Why it is absolutely necessary for a woman to feel heard and understood by her man in order for her to feel safe and comfortable enough to relax into her feminine energy and to become interested in sex and intimacy.
In this video coaching newsletter, I discuss an email from a female viewer whose boyfriend is a big fan of my work and follows what I teach. She says they each have their own therapists and are working to overcome their individual issues, but he often comes off as an uncaring cold fish who lacks empathy. She says he trivializes her feelings and is very uncomfortable when she needs him to listen, communicate and make her feel heard and understood.
She admits she is insecure and sometimes comes off as being needy, but they both adore each other. She asks my opinion on what she can do to facilitate better communication and so both of them can do a better job of meeting each other’s needs. My comments are in (bold parenthesis like this below) in the body of her email.
Hi Coach Wayne,
I hope you can help my boyfriend of two months and myself. I am 35, and he is 44. We met through a dating site and were kind of ‘friends with benefits’ a couple of months before we officially started going out. I was not attracted to him initially, but found him smart and interesting with lots in common, and I believe this is what helped us grow close with no pressure. (It sounds like he just focused on creating a fun-filled opportunity for sex to happen. That’s why you shouldn’t rush these things. Over time, with measured steps, the feelings can grow on their own.) He had been following the advice of your coaching videos and made it clear he liked me without chasing me, so however much I tried to ‘friend zone’ him, in time I started to fall for him! (You can set your watch to it.) I have recently started watching your videos too, in order to try and understand and shed light on things, and appreciate the ‘no bullshit’ attitude.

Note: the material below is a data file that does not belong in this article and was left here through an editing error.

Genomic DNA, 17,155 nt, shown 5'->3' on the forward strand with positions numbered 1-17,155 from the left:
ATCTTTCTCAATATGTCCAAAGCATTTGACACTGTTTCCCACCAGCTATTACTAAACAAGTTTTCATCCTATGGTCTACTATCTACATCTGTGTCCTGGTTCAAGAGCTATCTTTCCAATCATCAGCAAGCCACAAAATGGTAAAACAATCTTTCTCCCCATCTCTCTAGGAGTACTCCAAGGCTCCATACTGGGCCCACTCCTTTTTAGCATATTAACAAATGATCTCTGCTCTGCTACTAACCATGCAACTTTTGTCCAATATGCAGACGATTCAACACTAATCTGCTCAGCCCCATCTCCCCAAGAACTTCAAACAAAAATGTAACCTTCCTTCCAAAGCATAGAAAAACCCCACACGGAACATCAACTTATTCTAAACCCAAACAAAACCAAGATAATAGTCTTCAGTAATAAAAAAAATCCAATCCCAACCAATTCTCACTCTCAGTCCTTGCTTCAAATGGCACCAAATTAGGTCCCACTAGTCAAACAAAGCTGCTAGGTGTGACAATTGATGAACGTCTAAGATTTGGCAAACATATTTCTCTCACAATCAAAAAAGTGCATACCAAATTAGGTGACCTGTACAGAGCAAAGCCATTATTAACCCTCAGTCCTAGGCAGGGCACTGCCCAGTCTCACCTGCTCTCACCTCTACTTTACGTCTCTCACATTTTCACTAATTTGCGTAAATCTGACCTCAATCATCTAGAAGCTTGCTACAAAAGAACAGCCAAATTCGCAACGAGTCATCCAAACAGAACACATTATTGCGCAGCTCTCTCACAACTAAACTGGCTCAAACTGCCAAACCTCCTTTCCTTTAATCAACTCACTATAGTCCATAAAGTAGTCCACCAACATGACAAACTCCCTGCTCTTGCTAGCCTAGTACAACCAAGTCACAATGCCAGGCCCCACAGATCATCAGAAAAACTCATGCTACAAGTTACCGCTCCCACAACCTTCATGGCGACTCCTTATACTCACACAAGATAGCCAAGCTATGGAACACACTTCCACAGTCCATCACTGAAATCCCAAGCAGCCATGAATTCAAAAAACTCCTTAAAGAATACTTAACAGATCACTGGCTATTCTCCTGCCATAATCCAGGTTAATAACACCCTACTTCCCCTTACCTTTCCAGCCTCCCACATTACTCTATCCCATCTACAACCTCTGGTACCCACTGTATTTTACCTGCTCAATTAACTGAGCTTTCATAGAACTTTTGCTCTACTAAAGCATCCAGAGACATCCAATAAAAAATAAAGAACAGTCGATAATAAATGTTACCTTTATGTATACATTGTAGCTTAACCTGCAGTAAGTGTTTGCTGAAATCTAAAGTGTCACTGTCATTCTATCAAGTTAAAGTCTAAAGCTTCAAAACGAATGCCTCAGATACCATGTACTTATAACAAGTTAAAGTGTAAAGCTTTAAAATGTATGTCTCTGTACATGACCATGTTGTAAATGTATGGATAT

It all started getting tempestuous not long after we properly got together. (What changed? People started caring more. When you really started to care, you had expectations, they weren’t getting met, and that upset you. You wanted reality to be different than what it was, therefore you suffered.) I have insecurity issues I am seeking counseling for, and he is in therapy also. I need a fair amount of reassurance and am an extremely emotional person, even more now that this relationship is triggering feelings of insecurity and rejection, which are deep-seated. (People will behave consistently with who they view themselves to be, whether that view is accurate or not. When you feel insecure, deep down you don’t feel worthy or good enough. Now that your emotions are engaged, you have something to lose. You value him being in your life and fear losing him. However, you have to give him the space and time time to reciprocate without trying to force things.) He admits he finds it hard to say, “I love you,” and only started saying it when he ‘had to.’ He likes to do things for me and with me, whereas I need to hear the words, you know? (You should definitely read the book “The 5 Love Languages,” by Gary Chapman to understand better how he expresses his love.) He is softening slightly and saying nice things more spontaneously without prompting. (Be sweet about it, and thank him for that.) He also has trouble with affection, due to a troubled childhood, but says he is finding it easier with me. I am finding him very much a ‘cold fish’ some of the time, and though he says I need to tell him when I need affection and talk to him, and not blow up later by text, when I DO try and admit my fears or talk openly with him, he obviously finds it uncomfortable, trivializes my feelings, lacks empathy, and then changes the subject. (You both should review my article and video, “How To Communicate With Women Effectively,” and read my book. If you both review “The Ten Disciplines of Love” in the back of the book, it will help you with relationship skills.) This of course makes me feel like shit, like he doesn’t care, and so I shut down emotionally. (When women feel heard and understood, their legs open. When they don’t feel heard and understood, because their man is not taking the time to listen properly, their legs close. They shut down.) He admits he can seem detached, but insists he has always been like this and doesn’t mean anything by it.